After winning over more than 400 million adherents around the world, Buddhism is now gaining a foothold in Danish society.
Just 25 years ago, the Asian religion had some 2,000 practitioners in Denmark. But a new Århus University study has put the number of Danish Buddhists today at 17-18,000 - outnumbering Jews, Jehovah's Witnesses and Hindus.
"Buddhism has, in a sense, had its big breakthrough in Denmark. The primary reason is that many Vietnamese immigrants and imported Thai wives have settled here over the past 20 years, started families and founded temples in several Danish cities. A number of Danes have been inspired by Buddhism or formally converted," Århus University Professor Jørn Borup told daily newspaper Jyllands-Posten.
According to Borup, Denmark is home to 16 Buddhist temples and centers spread across the country. Asian Buddhists use these temples on the same limited scale that Danes use the National Lutheran Church - attending holidays commemorating the birth, death and enlightenment of the Buddha or taking part in masses. But most observant Buddhists today practice their religion moderately by privately observing the Buddha's moral rules for life.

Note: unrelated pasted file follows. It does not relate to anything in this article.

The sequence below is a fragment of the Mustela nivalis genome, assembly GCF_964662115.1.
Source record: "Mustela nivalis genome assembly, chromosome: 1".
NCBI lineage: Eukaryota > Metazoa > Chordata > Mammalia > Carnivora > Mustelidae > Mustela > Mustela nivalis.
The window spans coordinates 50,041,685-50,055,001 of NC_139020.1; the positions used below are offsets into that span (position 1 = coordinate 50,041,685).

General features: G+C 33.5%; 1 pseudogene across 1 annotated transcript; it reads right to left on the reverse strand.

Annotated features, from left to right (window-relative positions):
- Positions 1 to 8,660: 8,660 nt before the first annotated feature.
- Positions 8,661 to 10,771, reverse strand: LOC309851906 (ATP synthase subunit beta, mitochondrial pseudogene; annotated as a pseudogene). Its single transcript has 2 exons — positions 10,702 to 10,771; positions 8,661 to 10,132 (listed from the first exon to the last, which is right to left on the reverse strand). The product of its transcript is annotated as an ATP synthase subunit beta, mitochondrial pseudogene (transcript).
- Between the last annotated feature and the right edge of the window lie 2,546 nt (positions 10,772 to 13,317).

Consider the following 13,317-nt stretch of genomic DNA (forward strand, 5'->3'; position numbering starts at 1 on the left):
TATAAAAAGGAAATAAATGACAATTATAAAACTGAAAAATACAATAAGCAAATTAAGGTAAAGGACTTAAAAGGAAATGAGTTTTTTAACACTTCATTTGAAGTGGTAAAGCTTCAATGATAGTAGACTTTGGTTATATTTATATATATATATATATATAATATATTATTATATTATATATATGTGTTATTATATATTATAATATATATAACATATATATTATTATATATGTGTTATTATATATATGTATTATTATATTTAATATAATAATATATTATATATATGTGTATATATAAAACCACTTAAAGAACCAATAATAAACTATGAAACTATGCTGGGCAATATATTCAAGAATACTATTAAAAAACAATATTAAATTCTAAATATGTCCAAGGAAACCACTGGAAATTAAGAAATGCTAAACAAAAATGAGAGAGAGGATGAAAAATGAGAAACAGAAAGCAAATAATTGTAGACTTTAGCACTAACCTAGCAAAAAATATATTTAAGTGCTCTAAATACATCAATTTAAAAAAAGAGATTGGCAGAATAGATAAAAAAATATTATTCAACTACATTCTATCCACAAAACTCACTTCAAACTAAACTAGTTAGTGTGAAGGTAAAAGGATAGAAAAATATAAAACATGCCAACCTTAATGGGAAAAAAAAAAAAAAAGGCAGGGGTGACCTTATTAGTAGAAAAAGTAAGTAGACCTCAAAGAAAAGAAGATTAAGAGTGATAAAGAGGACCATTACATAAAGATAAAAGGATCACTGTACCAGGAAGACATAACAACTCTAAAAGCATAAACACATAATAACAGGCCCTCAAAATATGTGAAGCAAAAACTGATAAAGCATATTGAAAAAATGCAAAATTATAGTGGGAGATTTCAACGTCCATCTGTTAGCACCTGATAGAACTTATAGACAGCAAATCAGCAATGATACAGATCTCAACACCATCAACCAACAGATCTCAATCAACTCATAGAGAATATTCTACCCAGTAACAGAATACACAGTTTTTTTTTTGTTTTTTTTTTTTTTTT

Borup explained that just 7,000 Buddhists in Denmark are registered members of a temple or center. Danish-born Buddhists often use the temples for meditation, and are attracted by Tibetan Buddhism, the variant practiced by charismatic figures such as the Danish lama Ole Nydahl or Tibet's Dalai Lama.
"Many Danes are fascinated by meditation and the idea of reincarnation. And many elements are Buddhism are increasingly being used by Danish therapists and neoreligious movements, while advertisers market products by tapping into Eastern mysticism and Buddhist concepts like harmony and inner peace," said Borup.
Although Buddhism has by all accounts taken hold in Denmark, Buddhist émigrés from Vietnam and Thailand are virtually invisible to many Danes.
"They tend not to espouse their culture or religion, and they rarely take part in the larger social debate. In addition, Vietnamese immigrants, in particular, have low unemployment and crime rates and are widely regarded as role models for other immigrant groups, which doesn't make them very interesting subjects for the media," said Borup.
Søren Lassen, a religious historian at Copenhagen University's Religious History Department, agrees.
"Buddhist émigrés may seem invisible in Denmark - in part because Buddhism is generally not a missionary religion, and in part because Buddhism - unlike Islam - has no ambition to establish a religious state or social model. Most Buddhists keep to themselves and concentrate on performing good works to achieve a better station in the next life," said Lassen.